A **fraction** is a number that can represent part of a whole.
The earliest fractions were reciprocals of integers: ancient symbols representing one part of two, one part of three, one part of four, and so on. A much later development were the common or "vulgar" fractions which are still used today (½, ⅝, ¾, etc.) and which consist of a **numerator** and a **denominator**, the numerator representing a number of equal parts and the denominator telling how many of those parts make up a whole.
An example is 3/4, in which the numerator, 3, tells us that the fraction represents 3 equal parts, and the denominator, 4, tells us that 4 parts make up a whole. Fractions can also represent divisions. eg, 2 ÷ 3 can be written as a fraction. This would become ⅔.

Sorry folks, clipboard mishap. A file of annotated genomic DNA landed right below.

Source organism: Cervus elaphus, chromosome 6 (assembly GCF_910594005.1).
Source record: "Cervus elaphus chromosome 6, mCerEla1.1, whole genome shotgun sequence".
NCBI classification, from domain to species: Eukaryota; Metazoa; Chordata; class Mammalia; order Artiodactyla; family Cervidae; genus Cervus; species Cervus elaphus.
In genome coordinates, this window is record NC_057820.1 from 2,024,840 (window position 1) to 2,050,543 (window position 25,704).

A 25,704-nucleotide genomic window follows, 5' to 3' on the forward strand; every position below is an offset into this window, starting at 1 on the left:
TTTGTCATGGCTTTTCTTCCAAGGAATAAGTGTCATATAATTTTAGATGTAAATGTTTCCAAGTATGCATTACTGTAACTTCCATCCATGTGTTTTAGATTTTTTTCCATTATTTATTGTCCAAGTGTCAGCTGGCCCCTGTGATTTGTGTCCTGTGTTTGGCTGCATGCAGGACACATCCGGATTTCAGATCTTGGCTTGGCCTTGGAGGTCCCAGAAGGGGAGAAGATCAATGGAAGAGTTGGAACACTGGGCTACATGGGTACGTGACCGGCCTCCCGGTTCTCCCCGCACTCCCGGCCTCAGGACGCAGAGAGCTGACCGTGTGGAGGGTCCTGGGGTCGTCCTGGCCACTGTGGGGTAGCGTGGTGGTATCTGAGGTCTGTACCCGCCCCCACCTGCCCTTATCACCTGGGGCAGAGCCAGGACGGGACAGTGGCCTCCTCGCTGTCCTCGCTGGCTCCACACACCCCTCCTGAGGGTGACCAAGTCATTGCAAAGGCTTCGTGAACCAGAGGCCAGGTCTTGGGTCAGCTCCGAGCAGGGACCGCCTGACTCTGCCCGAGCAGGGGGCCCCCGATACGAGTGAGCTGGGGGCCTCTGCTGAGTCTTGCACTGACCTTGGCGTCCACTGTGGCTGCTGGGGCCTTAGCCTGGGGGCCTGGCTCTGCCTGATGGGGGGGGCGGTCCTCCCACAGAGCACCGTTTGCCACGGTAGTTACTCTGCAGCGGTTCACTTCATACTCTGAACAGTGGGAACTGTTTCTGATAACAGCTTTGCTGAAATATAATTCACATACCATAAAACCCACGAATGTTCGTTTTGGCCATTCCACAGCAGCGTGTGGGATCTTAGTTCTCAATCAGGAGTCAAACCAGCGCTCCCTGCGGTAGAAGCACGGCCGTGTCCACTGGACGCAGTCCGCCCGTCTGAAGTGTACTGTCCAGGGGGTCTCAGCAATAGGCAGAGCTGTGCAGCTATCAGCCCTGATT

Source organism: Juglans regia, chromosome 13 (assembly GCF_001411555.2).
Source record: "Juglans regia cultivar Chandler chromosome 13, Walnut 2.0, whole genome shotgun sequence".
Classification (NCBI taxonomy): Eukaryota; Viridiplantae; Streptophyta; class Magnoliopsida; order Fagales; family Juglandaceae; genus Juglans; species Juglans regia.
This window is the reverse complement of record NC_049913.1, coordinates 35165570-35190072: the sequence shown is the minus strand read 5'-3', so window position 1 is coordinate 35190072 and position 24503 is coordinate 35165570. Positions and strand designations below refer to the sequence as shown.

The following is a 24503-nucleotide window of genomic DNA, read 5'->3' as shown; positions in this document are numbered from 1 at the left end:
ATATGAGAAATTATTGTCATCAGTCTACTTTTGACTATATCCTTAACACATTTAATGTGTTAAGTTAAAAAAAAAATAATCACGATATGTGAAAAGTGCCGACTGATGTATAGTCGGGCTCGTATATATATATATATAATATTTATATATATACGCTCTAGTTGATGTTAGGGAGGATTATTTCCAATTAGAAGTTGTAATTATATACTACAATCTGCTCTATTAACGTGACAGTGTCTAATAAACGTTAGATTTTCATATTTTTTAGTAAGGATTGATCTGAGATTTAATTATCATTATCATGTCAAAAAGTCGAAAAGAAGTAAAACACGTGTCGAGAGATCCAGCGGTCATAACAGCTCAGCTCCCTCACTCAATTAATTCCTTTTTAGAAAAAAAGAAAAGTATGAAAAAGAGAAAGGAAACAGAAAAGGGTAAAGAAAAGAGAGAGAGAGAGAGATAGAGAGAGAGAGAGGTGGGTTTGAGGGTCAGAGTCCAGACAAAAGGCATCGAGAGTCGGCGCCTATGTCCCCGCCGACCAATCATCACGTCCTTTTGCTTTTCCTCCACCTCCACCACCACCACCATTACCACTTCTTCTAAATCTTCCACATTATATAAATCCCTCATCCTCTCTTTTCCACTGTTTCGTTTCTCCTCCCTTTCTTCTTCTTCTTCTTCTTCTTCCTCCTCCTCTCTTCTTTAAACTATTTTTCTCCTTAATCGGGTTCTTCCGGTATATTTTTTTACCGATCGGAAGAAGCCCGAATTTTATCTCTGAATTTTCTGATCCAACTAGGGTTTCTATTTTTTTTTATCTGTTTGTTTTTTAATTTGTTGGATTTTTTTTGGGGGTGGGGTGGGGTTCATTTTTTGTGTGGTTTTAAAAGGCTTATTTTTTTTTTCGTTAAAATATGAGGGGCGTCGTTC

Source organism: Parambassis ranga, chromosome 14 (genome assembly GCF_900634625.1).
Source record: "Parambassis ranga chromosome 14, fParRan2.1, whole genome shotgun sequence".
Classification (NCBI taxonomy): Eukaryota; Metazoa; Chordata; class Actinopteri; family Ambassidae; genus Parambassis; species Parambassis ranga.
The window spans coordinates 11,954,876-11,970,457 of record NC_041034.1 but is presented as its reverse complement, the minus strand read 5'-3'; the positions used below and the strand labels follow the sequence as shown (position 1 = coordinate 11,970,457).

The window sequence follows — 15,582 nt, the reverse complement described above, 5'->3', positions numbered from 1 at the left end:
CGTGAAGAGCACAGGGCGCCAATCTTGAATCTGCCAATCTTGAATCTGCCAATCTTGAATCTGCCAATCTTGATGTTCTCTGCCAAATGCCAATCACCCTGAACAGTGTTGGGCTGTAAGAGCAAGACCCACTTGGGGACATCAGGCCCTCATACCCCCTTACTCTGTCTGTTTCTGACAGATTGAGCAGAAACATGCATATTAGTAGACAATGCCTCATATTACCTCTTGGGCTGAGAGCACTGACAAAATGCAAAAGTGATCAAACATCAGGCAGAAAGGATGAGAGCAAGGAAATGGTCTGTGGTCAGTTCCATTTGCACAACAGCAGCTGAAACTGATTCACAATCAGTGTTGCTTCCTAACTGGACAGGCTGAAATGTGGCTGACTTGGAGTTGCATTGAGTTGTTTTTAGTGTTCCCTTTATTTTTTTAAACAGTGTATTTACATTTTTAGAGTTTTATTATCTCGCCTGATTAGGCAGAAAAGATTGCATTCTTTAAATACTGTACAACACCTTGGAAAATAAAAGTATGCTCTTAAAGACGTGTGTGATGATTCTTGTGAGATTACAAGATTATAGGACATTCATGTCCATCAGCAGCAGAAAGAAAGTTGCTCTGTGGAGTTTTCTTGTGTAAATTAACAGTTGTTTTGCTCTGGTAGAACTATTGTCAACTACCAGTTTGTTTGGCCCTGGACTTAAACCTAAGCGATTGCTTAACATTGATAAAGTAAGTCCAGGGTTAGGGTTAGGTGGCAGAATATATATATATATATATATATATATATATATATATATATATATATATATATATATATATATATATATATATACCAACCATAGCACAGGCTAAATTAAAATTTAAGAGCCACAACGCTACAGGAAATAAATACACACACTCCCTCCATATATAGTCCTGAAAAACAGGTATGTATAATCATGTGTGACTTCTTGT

A still later development was the decimal fraction, now called simply a decimal, in which the denominator is a power of ten, determined by the number of digits to the right of a decimal separator, the appearance of which (e.g., a period, a raised period (•), a comma) depends on the locale. Thus for 0.75 the numerator is **75** and the denominator is 10 to the second power, *viz.* **100**, because there are two digits to the right of the decimal.

A third kind of fraction still in common use is the percentage, in which the denominator is always 100. Thus 75% means 75/100.

Other uses for fractions are to represent ratios, and to represent division. Thus the fraction 3/4 is also used to represent the ratio 3:4 (three to four) and the division 3 ÷ 4 (three divided by four).

In mathematics, the set of all (vulgar) fractions is called the set of rational numbers, and is represented by the symbol **Q**.